I’m gonna have to ask you about that. One second Hawthorne effect. The Hawthorne effect is the type of reactivity in which individuals modify an aspect of their behavior in response to the awareness of being observed. Wow. Just like Dr. Cashey said, um, when, uh, when in, in the L one, when Greg Glassman used to teach this, um, course called the CrossFit level one, he used to say that basically. I mean, it was pretty obvious, but he’d say put someone on a rower and, uh, check their ti. And then when you walk up behind him and check their time, all the numbers start going up, you know, you stand over the, you stand over their monitor and their shit starts to get real good. Yeah,

Dr. Trevor Kashey (06:57):

For sure. Well, especially, especially if you know, the, the boss man comes walking by and you, you have 1, 2, 1 the other, or both, you either have an appreciation of this person’s attention, attention, affection, and approval, right? Like you care that this person has a positive regard for you, or you have fear of this person projecting or punishing you. And both of them end up having the sort of result of increased work, output, increased work output. And, uh, those have, have subtle, subtle, yet fundamental differences. And where that I’ll just call it motivation comes from which I find fascinating.

Sevan Matossian (07:33):

Yeah. I’m always perplexed by the people who don’t give a fuck about that. Who like almost sabotage themselves, who don’t respect the fact that the boss is there. You know what I mean? Like the boss walks into the, the, the lunch room and, and they double down, they sit down and throw their legs up. I’m like, oh,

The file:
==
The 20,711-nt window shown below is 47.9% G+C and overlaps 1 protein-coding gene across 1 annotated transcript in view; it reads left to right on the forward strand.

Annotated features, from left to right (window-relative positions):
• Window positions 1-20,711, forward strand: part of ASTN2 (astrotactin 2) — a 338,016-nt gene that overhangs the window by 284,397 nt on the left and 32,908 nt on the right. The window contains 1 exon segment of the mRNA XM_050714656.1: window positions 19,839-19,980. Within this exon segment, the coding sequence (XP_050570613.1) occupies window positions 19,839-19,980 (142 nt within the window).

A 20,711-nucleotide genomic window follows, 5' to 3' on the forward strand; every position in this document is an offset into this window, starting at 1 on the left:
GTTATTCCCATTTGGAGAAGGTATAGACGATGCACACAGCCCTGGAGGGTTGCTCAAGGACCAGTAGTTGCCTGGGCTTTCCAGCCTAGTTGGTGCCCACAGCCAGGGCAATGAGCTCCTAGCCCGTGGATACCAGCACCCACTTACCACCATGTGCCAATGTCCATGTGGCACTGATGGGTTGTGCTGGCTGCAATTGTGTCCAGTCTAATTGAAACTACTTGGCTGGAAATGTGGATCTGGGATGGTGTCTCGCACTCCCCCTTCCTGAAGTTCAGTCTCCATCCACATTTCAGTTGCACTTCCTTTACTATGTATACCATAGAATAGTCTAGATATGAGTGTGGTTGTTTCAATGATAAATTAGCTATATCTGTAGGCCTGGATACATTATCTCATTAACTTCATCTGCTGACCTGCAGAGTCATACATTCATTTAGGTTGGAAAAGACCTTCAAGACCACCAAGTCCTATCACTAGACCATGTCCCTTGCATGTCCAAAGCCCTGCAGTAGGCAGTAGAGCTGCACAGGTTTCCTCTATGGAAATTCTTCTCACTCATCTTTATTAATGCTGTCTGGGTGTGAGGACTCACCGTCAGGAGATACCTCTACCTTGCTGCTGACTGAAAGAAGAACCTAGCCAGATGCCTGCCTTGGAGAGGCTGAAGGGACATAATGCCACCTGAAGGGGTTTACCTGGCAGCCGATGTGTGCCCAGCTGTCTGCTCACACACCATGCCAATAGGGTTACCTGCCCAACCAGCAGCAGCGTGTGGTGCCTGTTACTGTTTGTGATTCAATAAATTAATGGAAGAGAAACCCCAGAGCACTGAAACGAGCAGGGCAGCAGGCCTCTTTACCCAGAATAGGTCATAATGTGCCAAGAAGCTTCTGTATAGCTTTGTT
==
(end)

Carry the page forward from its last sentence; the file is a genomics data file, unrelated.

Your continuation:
Dr. Trevor Kashey (07:51):

You mentioned that you, you can also take the approach that people just do what they get taught to do. And if the boss accepts that sort of thing, or only intermittently rewards or intermittently punishes that as a side effect, it actually sort of facilitates that sort of lackadaisical behavior under surveillance.

Sevan Matossian (08:08):


Dr. Trevor Kashey (08:08):

Yeah. So like kids do what they get taught to do employees do what they get taught to do you get, you do what you get, et cetera, et cetera. Right. So that sort of behavior, although it easy to blame the lazy employees, so to speak it really just like the media commentary before we do what we get taught to do. And if it gets accepted, then sometimes it generalizes to other environments that, you know, that behavior kind of conflicts. But if it, if it happens as an ongoing thing, well, it takes two to tango. My brother.

Sevan Matossian (08:38):


Dr. Trevor Kashey (08:40):


Sevan Matossian (08:41):

Um, Dr. Trevor cashey has a website, uh, and a business and a project and a, um, experiment running on a website called, uh, Trevor cashey nutrition. Um, you, you wanna see this website in, in, and the part you wanna scroll down to is let see if I can share this page, the parts you want to, the part you wanna scroll. Well, the part I think everyone, my listeners wanna scroll down to is they, they wanna click over here to the kickstart program and you wanna scroll all what, it’s all good read in a quick read. You want to go through these. This is really neat. This is really neat. This reminds me of, um, what does it remind me of, what do you do? What, how would you describe your program in, in like a couple sentences in the fact that like, I actually, I don’t care if you do it in 10,000 sentences, but, um, you’re, you’re teaching people how to sort of reprogram themselves, um, so that they don’t put shit in their mouth that fucks their machine up.